Then there was Farkas. From the moment Selene returned from Gallows Rock, the tension between them was palpable. Where staying at arm’s length was relatively easy before, now it was all but impossible. Everything they said to each other seemed as though it had a hidden, sexual meaning. Farkas could say, “Pass the bread,” and Selene would hear, “Let’s go to bed.” A sparring session a few days after Skjor’s funeral turned into a make-out session.
He found her one morning a couple of weeks after she was born into the pack and said, “Let’s get out of here for a few days.”
“Okay. Where are we going?”
“The Circle has an old, abandoned mine in The Pale where we stay sometimes when we’re hunting.”
“Abandoned mine? Sounds lovely,” she said sarcastically.
“It’s not as bad as it sounds. You really should get out of town. The full moon is tomorrow, and you will shift.”
“I thought you said we didn’t always shift to beast form on the full moon.”
“We don’t, but this is your first full moon, and trust me, you won’t be able to control it. It’ll be hard to control for a few months. I’ll go with you and keep an eye on you to make sure you don’t do anything stupid. We’ll hunt at night and rest in the mine during the day.”
They left that afternoon with Liska in tow, traveled all night, and arrived at the mine early the next morning. The door was barred with a lock that was too advanced for even Selene’s lockpicking expertise, but Farkas had a key, and he let them in. It was much like every mine she had ever seen, a shaft leading down to several rooms, except the ore had long since been depleted. A living area had been set up in one of the larger rooms, complete with bedrolls, table and chairs, dried food, and a fire pit with a narrow chimney cut into the rock all the way to the surface. The pit had already been set up for the next fire, and Farkas used his torch to get it going while Selene unpacked their provisions. In just a few minutes, the cave was toasty warm. Liska sniffed for a spot to make her own and finally curled up on one of the empty bedrolls and went to sleep.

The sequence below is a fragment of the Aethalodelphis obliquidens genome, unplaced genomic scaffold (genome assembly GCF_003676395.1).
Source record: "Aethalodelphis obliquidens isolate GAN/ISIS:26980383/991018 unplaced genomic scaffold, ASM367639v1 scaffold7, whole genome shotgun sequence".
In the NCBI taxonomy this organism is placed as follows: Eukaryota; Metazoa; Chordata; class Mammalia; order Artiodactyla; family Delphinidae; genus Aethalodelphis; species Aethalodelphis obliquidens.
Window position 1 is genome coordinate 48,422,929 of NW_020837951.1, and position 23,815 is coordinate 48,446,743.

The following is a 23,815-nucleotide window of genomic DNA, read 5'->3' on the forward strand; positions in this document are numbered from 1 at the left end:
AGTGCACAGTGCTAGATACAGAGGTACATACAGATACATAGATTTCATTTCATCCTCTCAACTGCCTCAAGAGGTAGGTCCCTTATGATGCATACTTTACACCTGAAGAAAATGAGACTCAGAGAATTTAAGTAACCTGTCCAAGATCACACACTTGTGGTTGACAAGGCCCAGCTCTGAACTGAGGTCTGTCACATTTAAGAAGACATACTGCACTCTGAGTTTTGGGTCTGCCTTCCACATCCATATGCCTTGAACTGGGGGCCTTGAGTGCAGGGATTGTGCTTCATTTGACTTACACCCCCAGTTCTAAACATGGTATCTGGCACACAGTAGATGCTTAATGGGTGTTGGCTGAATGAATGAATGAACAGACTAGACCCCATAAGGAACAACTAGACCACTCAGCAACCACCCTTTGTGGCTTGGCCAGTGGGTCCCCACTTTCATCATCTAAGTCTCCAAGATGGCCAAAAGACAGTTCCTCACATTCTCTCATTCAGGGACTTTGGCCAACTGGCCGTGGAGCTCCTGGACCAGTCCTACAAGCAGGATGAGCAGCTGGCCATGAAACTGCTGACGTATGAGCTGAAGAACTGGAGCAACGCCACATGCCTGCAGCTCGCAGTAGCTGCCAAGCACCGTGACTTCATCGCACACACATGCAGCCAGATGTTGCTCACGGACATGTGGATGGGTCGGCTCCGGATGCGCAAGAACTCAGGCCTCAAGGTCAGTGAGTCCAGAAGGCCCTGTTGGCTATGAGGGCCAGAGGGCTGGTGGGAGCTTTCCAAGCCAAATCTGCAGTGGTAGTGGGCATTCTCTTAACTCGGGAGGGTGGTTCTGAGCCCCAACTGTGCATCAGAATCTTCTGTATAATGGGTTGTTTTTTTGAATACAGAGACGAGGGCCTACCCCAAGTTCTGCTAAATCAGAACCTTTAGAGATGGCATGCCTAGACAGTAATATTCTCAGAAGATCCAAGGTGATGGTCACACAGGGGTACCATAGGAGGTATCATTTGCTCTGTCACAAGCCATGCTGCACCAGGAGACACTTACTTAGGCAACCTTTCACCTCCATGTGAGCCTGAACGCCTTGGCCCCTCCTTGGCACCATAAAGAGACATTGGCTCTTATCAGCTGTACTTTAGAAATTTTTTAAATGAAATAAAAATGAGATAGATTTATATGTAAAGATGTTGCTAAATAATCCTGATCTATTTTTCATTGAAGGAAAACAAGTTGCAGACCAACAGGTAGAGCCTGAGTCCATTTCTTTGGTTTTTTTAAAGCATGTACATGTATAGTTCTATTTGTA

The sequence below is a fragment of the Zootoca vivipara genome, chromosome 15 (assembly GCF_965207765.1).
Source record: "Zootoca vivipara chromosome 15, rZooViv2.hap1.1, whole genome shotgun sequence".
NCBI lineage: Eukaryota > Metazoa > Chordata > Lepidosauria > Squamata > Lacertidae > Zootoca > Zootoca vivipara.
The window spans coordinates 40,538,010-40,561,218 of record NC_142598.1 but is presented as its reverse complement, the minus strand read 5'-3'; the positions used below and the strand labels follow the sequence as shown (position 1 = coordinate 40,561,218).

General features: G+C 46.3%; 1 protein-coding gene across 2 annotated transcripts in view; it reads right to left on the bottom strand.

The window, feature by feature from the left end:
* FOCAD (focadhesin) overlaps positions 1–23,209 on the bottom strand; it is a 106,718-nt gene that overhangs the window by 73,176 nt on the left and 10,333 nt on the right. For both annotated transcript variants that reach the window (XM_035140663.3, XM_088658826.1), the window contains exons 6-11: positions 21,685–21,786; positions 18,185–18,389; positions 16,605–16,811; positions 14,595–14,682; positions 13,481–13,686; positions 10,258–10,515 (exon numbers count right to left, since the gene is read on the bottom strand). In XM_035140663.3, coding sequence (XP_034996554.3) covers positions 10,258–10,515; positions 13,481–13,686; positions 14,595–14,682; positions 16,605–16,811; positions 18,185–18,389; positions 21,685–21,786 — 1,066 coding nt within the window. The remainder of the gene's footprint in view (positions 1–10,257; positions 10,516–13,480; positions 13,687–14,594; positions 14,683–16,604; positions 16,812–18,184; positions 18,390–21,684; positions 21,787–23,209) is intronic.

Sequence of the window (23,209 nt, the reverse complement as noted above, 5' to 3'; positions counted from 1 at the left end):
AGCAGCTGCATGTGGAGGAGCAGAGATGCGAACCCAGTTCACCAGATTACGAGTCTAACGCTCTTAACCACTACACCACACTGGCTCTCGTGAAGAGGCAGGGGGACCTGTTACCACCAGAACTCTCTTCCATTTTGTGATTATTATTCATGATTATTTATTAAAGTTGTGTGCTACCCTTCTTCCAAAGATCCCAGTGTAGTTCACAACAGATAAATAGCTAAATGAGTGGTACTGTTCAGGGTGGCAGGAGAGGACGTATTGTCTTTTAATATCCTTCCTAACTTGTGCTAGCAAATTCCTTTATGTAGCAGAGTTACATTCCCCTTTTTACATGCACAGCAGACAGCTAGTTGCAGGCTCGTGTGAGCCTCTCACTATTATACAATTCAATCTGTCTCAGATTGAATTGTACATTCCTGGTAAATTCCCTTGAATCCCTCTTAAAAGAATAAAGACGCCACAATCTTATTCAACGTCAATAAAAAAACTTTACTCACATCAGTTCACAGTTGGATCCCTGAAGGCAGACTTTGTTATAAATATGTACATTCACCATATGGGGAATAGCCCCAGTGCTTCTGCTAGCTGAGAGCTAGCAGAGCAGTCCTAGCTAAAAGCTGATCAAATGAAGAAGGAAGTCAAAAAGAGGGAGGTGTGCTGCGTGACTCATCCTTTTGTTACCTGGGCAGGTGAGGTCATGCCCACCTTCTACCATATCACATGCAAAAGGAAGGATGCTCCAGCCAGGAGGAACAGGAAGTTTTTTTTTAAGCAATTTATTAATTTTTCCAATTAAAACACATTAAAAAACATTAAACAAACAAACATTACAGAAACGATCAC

“This isn’t half bad,” Selene said appreciatively.
“The Companions have been coming here a long time. I think it was the Harbinger before Kodlak who cleaned the place out and set it up.”
“Do you get lots of intruders?”
“A few. It’s hard to get into, but some people are ten—tena—what’s the word?”
“Yeah, that. They get in. Usually not when we’re here, though. That would be bad for them. Anyway, we all spent our first full moons here—Vilkas, Aela, and I. Skjor and Kodlak, too, I’m sure. We should get some rest. Gonna be a long night.”
Selene didn’t think she would sleep, but traveling all night had set a deep weariness into her bones. She hadn’t gotten a good night’s rest since she had taken the Blood, but she got as much today as she could expect. Sometime late in the afternoon, she dreamed of the moons. They hung low in the sky, both of them smiling at her, calling, “Sele-e-e-e-ne. Come out to pla-a-a-ay!” She answered their call with a howl and loped across the countryside, following them as they teased her. “Come this way,” Massar called. “Hunt with me,” Secunda urged her. But as fast as she ran, she couldn’t catch them. Her muscles ached and pain reverberated through her bones, and she howled. But it wasn’t a howl; it was a scream.
She sat up straight, the scream still fresh on her lips and her bones and muscles smarting. Farkas sat next to her, watching.
“Hurts, don’t it?” He gave her a wry smile.
“Does it ever get any better?”